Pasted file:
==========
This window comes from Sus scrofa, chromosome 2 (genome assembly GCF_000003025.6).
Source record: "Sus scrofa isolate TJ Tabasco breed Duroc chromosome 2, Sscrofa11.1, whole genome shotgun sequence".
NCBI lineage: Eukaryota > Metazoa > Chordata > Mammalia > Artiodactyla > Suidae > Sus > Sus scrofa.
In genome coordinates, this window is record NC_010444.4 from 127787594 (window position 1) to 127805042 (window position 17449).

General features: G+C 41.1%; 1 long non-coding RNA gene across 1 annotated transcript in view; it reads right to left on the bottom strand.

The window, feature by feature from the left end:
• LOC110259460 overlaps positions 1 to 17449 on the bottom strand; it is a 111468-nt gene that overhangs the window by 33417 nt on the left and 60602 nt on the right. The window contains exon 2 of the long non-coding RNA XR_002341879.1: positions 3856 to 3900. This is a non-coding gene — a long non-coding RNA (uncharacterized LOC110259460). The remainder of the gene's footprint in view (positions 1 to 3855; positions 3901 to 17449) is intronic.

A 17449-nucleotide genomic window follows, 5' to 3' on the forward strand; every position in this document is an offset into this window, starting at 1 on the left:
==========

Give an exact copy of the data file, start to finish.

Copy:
This window comes from Sus scrofa, chromosome 2 (genome assembly GCF_000003025.6).
Source record: "Sus scrofa isolate TJ Tabasco breed Duroc chromosome 2, Sscrofa11.1, whole genome shotgun sequence".
NCBI lineage: Eukaryota > Metazoa > Chordata > Mammalia > Artiodactyla > Suidae > Sus > Sus scrofa.
In genome coordinates, this window is record NC_010444.4 from 127787594 (window position 1) to 127805042 (window position 17449).

General features: G+C 41.1%; 1 long non-coding RNA gene across 1 annotated transcript in view; it reads right to left on the bottom strand.

The window, feature by feature from the left end:
• LOC110259460 overlaps positions 1 to 17449 on the bottom strand; it is a 111468-nt gene that overhangs the window by 33417 nt on the left and 60602 nt on the right. The window contains exon 2 of the long non-coding RNA XR_002341879.1: positions 3856 to 3900. This is a non-coding gene — a long non-coding RNA (uncharacterized LOC110259460). The remainder of the gene's footprint in view (positions 1 to 3855; positions 3901 to 17449) is intronic.

A 17449-nucleotide genomic window follows, 5' to 3' on the forward strand; every position in this document is an offset into this window, starting at 1 on the left: